New wealth from commodities is fueling growth and expanding the consumer economy. And that presents great opportunities for investors
by David Bogoslaw
The Brazilian economy is barely recognizable to those who knew it more than five years ago. In those days it was plagued by mountains of debt and boom-and-bust cycles. Now everything is different. Indeed, 2008 is quickly shaping up to be the Year of Brazil.
The economy is ready to burst at the seams—but this time the growth looks sustainable. And foreign investors are taking notice in a big way. Should you join them?
First, it’s worth looking at some telling figures. Brazil’s gross domestic product increased 4.5%, to $1.3 trillion, in 2007, and grew by 5.8% in the first quarter of 2008. The country’s benchmark stock index, the Bovespa, is up 5.9% thus far in 2008.
Brazil is on the right side of the global commodities boom. It has enjoyed a 65% price hike for the high-grade iron ore it sells to steelmakers around the world. In the midst of a staggering increase in world energy prices, Brazil stands ready to capitalize on newly discovered offshore oil deposits that may be part of one of the biggest oil fields in the world. Major credit-rating agencies have given their stamp of approval on its government debt by upgrading the country’s sovereign rating from junk.
What makes the story even more compelling is how Latin America’s biggest economy has largely kept a lid on inflation, even as central banks around the globe continue to battle it. The reason: Brazil’s self-sufficiency in many of the commodities whose price run-ups are causing consumer prices to soar worldwide.
Not Playing Politics
Still, there has been concern about consumer prices, which climbed more than expected to an annualized rate of 5.04% in April, prompting the central bank on June 4 to raise interest rates to 12.25% from 11.75%.
“Brazil’s central bank has gained a lot of credibility by not allowing politics to interfere with the rate cycle. It’s one of the few central banks that’s ahead of the game and not playing catch-up,” says Will Landers, who manages the $970 million BlackRock Latin America Fund (MDLTX) and the $1.5 billion BlackRock Global Emerging Markets Fund (MDDCX).
Continued strength in Brazil’s currency, the real, “demonstrates the market’s confidence that the government is on top of inflation,” says Julian Thompson, portfolio manager of the $730 million Threadneedle Emerging Markets Fund (IDEAX) in London, roughly 21% of which is invested in Brazil.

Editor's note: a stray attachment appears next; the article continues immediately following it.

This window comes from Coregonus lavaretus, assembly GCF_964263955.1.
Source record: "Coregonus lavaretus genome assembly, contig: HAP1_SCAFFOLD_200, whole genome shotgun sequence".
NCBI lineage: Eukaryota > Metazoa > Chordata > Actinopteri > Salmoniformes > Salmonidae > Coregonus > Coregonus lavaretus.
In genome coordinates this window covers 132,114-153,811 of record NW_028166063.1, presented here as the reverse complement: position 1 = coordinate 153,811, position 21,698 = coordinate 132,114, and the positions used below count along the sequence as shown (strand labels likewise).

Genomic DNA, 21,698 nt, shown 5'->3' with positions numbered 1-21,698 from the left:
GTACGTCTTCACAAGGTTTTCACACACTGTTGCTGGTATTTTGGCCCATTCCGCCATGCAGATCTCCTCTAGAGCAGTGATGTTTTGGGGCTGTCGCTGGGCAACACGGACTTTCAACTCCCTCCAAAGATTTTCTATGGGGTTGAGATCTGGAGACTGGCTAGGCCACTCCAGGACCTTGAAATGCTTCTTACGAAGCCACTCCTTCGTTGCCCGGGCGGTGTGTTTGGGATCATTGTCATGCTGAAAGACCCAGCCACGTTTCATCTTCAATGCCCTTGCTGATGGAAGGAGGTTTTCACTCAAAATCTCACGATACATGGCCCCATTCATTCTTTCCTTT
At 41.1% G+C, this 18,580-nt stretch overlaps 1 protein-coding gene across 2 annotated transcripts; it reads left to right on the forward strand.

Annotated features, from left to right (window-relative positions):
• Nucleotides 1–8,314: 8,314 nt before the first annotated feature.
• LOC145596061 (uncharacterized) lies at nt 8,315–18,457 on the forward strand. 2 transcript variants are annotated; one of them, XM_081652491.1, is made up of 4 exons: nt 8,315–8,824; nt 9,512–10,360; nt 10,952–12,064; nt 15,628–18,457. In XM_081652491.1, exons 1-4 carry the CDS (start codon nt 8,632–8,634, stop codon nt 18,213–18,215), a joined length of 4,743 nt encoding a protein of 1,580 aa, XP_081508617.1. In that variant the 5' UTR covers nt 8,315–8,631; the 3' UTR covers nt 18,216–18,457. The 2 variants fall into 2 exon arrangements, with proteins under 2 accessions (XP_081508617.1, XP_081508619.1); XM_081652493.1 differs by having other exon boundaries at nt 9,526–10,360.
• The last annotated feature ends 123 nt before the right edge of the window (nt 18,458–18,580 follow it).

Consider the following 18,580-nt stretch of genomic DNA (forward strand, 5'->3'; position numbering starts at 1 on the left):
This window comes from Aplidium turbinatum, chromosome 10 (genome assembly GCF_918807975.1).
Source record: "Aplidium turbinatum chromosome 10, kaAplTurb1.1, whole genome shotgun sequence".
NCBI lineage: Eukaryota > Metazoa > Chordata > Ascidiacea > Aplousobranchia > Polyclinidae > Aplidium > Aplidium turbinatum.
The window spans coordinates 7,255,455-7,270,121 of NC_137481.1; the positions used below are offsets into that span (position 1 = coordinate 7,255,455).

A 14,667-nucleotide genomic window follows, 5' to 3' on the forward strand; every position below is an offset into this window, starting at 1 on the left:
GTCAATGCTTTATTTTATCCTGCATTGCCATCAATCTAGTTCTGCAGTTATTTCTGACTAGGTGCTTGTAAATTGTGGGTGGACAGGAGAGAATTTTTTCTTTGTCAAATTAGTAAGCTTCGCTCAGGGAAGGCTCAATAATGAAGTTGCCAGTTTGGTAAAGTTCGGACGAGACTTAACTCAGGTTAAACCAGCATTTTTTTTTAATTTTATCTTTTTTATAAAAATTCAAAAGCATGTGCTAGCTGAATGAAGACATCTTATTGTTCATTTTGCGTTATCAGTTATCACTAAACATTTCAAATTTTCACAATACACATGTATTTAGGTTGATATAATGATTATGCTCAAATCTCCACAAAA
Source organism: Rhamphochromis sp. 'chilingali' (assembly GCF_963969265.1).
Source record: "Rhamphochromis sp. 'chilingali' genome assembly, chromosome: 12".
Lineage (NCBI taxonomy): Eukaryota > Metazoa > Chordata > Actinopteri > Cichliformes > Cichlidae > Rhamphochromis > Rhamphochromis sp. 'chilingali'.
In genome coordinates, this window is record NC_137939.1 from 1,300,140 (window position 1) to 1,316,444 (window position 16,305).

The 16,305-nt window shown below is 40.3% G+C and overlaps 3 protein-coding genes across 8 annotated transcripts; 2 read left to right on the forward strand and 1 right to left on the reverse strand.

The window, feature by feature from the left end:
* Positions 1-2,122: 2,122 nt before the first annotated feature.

None of this will come as much of a surprise to money managers or investors who have been looking for opportunities to diversify their portfolios away from assets based in the world’s industrially advanced countries. The giant emerging markets Brazil, Russia, India, and China (BRIC) have gained popularity as investors watch their economies expand at a sometimes dizzying pace.
But not all BRICs are created equal. With oil and metals price going through the roof in the past year, savvy investors are starting to distinguish the growth prospects of commodity-producing countries like Brazil and Russia from those of Asian countries that have no choice but to pay up for these resources to build their electricity grids, roads, bridges, and overall manufacturing capabilities.
The Glow from Petrobras
At the lead of Brazil’s economic boom is Petrobras (PBR), the state-owned energy giant whose oil production is projected to grow 12% this year and 10% in 2009, says Thompson. Petrobras stock has jumped 16.4% thus far in 2008 on a stock-split-adjusted basis.
The potential from exploration in the oil reservoir off the coast of Rio de Janeiro suggests high production growth for Petrobras in the next 10 years, he says. Reserve estimates for the Tupi oil field range from 5 billion barrels to 30 billion barrels—even Petrobras admits it doesn’t know how big it is—and production isn’t expected to come online for another four to five years.
Brazil has seen the need to become self-sufficient in oil since struggling with a hefty trade deficit amid hyper-inflation in the 1990s. “When Brazil had balance-of-payments problems, Petrobras continued to invest in exploration, even when oil prices were low,” he says. “There was a strategic imperative to reduce the dependence on foreign oil, while other countries had less pressure” to do so.
Brazil has other high-demand commodities up its sleeve, too. The global steel market shows no signs of slowing, as long as developing countries continue to expand their infrastructure. Future price hikes by iron ore producer Companhia Vale do Rio Doce (RIO) are underpinned by strong demand in China and India and the difficulty of bringing on new supply to meet demand, says Thompson. “Iron ore looks like an extremely attractive commodity for us over the next five years at least,” he says.
Ferrying Ore to China